Last week, the White House sponsored a conference on American history at the National Archives. Organized with little advance notice or fanfare, the conference included a few academics and members of conservative think tanks. One of the main targets of the conference was the New York Times’s 1619 Project. Panelists — as well as Vice President Pence and President Trump himself — decried the efforts of those who would “rewrite American history to teach our children that we were founded on the principle of oppression, not freedom.” This rhetoric has been a consistent feature of the culture wars for decades, as conservative media personalities and politicians routinely lament how “revisionist historians” are distorting some previous, fundamentally correct narrative of America’s founding.

But the founding generation themselves actively revised history. Whether it was rethinking the British history that informed their identities as British subjects or, later, refashioning their own colonial histories to better fit with the times, revising history was a crucial part of the American Revolution. It was also a part of the founding generation’s attempts to make the new nation work.

Before the American Revolution, most White British American colonists were proud subjects of Britain and thought of the British past as their history. In particular, they drew on the historical righteousness of the Glorious Revolution of 1688. Referring to it as “our Glorious Revolution,” they celebrated how it expanded the authority of Parliament at the expense of the power of the monarch.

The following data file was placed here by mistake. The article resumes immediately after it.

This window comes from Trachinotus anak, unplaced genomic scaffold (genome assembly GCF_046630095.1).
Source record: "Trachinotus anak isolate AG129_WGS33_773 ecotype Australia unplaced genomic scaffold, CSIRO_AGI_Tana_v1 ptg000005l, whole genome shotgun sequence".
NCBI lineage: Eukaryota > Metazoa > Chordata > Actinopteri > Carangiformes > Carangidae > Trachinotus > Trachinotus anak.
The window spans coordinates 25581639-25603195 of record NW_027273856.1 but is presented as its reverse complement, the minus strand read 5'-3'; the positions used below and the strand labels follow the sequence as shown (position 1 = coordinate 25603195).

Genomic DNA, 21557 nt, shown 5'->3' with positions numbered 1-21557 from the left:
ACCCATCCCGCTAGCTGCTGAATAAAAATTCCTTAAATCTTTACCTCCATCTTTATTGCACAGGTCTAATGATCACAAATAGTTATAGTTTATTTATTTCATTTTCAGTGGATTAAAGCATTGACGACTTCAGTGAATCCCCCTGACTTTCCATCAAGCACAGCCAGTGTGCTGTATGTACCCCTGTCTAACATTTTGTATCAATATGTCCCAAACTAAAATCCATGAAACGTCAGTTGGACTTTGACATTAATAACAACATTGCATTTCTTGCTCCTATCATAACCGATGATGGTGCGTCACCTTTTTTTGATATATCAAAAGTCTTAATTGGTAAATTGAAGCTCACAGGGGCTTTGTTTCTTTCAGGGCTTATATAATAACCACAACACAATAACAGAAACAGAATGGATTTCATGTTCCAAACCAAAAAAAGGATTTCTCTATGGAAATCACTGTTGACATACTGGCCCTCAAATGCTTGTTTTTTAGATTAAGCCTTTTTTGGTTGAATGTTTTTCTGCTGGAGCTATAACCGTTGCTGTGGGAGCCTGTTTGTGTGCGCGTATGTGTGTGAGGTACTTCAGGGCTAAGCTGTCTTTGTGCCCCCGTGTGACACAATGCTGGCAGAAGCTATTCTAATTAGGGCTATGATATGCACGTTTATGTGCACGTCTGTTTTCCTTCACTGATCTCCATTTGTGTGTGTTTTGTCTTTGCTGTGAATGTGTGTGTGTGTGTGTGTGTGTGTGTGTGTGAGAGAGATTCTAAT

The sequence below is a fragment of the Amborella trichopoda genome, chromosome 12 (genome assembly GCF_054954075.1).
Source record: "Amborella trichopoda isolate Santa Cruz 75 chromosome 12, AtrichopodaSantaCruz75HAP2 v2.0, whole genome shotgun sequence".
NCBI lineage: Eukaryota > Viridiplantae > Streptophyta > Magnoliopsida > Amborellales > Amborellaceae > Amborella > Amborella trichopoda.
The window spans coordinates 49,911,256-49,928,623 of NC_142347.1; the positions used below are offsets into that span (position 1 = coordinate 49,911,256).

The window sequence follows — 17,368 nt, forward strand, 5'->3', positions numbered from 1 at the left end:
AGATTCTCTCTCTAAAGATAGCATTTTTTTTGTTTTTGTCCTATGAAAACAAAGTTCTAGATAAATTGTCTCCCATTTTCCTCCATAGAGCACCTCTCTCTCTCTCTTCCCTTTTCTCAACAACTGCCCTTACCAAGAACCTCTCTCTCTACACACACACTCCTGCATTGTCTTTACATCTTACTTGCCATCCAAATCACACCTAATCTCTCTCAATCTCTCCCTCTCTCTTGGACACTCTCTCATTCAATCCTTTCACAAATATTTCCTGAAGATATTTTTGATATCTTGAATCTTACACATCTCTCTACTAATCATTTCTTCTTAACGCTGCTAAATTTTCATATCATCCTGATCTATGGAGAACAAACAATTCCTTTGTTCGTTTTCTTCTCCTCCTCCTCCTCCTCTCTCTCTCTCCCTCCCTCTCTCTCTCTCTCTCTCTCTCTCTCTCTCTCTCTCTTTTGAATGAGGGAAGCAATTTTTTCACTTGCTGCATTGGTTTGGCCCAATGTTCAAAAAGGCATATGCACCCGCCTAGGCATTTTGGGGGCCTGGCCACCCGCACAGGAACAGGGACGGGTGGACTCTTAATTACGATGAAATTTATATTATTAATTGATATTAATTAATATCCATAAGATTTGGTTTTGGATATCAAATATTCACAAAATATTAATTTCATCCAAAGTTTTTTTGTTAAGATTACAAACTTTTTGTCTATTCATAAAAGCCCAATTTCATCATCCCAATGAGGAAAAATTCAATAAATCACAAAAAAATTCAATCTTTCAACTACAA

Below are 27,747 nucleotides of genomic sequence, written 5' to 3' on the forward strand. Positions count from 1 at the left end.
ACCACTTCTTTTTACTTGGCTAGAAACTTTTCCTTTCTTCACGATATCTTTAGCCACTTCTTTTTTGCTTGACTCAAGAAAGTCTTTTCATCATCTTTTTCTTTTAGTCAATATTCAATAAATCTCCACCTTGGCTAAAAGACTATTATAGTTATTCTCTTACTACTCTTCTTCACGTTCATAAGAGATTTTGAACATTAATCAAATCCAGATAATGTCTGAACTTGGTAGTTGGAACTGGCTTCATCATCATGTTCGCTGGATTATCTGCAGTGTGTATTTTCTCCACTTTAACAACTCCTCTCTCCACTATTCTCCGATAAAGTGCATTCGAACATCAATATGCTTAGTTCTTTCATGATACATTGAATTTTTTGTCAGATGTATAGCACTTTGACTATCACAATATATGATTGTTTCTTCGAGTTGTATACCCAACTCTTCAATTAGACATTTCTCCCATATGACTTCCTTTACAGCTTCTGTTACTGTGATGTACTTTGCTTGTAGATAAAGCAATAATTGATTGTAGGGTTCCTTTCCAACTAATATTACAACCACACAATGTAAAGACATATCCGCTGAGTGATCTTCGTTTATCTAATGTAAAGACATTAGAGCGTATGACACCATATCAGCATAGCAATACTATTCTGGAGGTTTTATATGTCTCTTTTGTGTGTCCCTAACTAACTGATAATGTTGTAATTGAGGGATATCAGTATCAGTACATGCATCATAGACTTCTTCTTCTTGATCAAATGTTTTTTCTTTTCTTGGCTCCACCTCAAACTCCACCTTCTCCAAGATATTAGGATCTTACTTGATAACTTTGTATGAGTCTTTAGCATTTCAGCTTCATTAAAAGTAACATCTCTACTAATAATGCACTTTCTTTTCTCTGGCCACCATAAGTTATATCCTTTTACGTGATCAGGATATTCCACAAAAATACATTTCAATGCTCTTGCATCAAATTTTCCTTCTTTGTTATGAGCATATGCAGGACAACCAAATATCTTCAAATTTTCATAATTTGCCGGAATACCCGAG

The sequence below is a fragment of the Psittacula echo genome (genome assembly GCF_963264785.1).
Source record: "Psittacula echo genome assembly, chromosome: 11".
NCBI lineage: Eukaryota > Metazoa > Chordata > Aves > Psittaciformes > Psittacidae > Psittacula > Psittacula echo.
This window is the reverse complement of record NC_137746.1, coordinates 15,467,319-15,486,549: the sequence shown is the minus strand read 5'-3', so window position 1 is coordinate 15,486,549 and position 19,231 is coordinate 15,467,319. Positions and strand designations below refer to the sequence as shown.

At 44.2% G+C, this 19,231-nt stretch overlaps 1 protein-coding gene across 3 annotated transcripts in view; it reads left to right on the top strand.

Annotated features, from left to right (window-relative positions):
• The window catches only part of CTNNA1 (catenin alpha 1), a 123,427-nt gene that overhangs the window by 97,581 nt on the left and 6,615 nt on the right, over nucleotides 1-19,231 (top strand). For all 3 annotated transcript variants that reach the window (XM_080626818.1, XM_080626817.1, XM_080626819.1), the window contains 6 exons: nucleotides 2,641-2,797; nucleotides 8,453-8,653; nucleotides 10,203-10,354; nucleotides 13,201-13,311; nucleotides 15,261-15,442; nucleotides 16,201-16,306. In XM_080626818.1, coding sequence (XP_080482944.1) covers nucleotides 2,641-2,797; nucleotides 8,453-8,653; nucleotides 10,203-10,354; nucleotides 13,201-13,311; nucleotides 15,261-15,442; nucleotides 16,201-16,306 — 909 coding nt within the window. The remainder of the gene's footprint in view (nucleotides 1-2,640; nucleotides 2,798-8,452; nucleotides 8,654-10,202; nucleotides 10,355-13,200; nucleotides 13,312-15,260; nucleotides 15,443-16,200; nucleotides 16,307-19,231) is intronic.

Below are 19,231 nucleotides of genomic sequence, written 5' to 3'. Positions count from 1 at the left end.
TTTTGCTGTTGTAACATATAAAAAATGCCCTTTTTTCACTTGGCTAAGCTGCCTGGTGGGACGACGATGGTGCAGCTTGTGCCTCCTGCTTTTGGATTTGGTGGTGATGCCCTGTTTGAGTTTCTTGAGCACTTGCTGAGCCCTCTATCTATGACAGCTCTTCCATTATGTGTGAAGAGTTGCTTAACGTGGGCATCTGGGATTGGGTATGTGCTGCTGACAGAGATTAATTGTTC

However, as Parliament continued to pass unprecedented legislation aimed at consolidating Britain’s control over the colonies in the 1760s, American colonists, including many subsequent Founders, began to see the Glorious Revolution differently. Rather than creating a bulwark against tyranny, many colonists thought that the Glorious Revolution had merely created a situation in which Parliament could act as arbitrarily and tyrannically as any 17th-century monarch. This “revisionist” rewriting of the meaning of the Glorious Revolution by colonists was a fundamental change from how they had long viewed their history. In short, rethinking and rewriting their British past was part of the process that led to independence.

Once the war was over and independence had been won, the new United States had a national history that dated back only a few years to 1776. Many prominent individuals in the 1780s understood that creating a national history for the new republic could help forge a bond between Americans from the various states. Such Founders as George Washington, John Adams and Thomas Jefferson understood the value of and need for a new national history and went out of their way to support the efforts of individuals engaged in creating it. For example, Washington allowed William Gordon, who wrote the first history of the Revolution, to stay at his home at Mount Vernon for more than two weeks in the spring of 1784 to copy the general’s wartime correspondence. Meanwhile, Jefferson, Adams and other political and military figures corresponded with individuals in the process of writing histories of the Revolution and the new nation.